While the controls are responsive with what feels like no input lag what so ever, it’s rather uncomfortable to hold the 3DS when you’re trying to precision shoot missiles or use the laser target with your regular gun.  It’s also very annoying that this time around the Spider Ball isn’t a toggle like it was in the original, now you have to hold the left bumper to use the ability.  Also thanks to poor game design choices, I’ve come out of Morph Ball form when I didn’t mean to more times than I care to count.

Samus’ Grapple Beam feels like an afterthought and is used maybe a handful of times and even then it’s only to solve one of the game’s very few puzzles, which I find a little disappointing and a waste of my time.

After a grueling boss battle that took way too many attempts, I finally got the stupid fucking power bombs. I feel like it took way too long to get them (you don’t get them until area 5 in the game) and the boss battle you had to complete to get them was overly difficult and now that I do have them, instead of backtracking all the way to the starting area for the third time and driving myself crazy I decided to press on to the end. I felt it was poetic justice watching Samus shoot that damn robot in the eye with a charged plasma beam shot. Oh, and I thought getting the power bombs would allow me to clear out the little diamond clusters I’ve seen all over the game.  Nope.  After trying this it dawned on me what I’ll need to clear them: the Metroid baby.  At the end of the original version, after killing the mother you were followed by the Metroid baby which ate the diamonds in your path on the way back to your ship.  I’m so over this game!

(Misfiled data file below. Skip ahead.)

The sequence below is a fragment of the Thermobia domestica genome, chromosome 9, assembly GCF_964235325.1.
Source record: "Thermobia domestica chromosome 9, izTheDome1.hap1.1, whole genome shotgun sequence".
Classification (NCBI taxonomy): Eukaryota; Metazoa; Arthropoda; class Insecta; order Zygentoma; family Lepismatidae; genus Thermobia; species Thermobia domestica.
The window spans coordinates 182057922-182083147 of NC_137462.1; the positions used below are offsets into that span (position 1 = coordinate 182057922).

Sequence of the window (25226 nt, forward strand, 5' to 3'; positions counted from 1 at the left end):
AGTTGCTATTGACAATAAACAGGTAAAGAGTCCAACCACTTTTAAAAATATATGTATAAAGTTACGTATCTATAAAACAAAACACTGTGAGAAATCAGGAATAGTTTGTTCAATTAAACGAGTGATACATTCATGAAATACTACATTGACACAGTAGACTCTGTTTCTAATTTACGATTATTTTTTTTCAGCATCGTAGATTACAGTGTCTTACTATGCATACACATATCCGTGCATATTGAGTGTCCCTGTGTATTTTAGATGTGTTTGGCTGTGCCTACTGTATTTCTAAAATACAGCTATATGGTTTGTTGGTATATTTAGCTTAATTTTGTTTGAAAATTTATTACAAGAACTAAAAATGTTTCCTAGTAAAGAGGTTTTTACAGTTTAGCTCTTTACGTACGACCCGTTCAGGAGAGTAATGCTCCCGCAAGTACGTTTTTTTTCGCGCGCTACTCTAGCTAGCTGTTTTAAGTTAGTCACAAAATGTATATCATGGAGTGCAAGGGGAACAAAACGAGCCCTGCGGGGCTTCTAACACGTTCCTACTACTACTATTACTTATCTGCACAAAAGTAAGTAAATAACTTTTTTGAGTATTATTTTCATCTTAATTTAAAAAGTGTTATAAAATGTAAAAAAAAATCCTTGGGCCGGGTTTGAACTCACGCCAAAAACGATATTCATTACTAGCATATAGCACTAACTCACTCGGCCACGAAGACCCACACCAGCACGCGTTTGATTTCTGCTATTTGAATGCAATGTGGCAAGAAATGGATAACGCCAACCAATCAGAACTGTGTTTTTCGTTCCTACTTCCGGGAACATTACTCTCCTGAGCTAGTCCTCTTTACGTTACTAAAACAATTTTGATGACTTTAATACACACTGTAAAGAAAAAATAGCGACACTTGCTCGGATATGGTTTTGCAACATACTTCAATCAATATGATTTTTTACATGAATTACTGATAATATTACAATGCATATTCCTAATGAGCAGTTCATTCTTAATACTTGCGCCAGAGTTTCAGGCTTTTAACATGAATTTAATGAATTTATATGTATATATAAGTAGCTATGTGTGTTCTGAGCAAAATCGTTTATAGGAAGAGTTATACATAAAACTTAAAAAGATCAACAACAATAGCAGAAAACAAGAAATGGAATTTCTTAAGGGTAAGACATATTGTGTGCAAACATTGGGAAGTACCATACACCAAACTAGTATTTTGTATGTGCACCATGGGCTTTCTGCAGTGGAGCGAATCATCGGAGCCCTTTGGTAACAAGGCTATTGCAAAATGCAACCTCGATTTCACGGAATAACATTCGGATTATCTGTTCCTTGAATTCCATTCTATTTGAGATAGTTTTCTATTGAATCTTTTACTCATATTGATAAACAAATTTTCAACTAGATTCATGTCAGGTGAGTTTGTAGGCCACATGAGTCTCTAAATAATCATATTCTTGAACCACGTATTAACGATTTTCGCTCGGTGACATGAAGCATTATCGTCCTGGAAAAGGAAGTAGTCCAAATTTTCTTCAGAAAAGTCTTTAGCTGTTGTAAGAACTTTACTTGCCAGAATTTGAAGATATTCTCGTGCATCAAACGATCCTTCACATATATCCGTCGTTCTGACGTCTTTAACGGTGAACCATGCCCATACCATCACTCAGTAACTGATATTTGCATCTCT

Upon reaching the end area of the game, the developers straight up copied the original game by making you fight 10 regular Metroids (surprise!) before fighting the mother, which was another needlessly difficult boss battle.

The counter attack ability, while novel, I feel is ultimately useless.  While I did use it in situations I was forced to (i.e. the early parts of the game) but once I became overpowered to the point I could just plasma beam or missile everything to death I never used it again.

The game is very, very stingy with Super Missiles and Power Bombs after you gain the ability to carry them.

The implementation of a fast travel system is nice, but ultimately doesn’t do much to alleviate the amount of backtracking that the series is known for.

If you’re going to copy things from Super Metroid, you could have given me the Super Speed ability instead of that sorry excuse Phase Drift ability.

Final Verdict

In the first few hours of game play, Metroid: Samus Returns definitely scratched the Metroid itch I’d been having for a while.  It was nice coming back to SR-388 and reminiscing with my childhood, albeit through typical rose colored glasses, but I feel now that I’m up to the 15-ish hour mark (according to my save file) that the game has worn out its welcome.  What started out as a fun romp around the planet has, due to some poor game design choices, turned into a mediocre experience.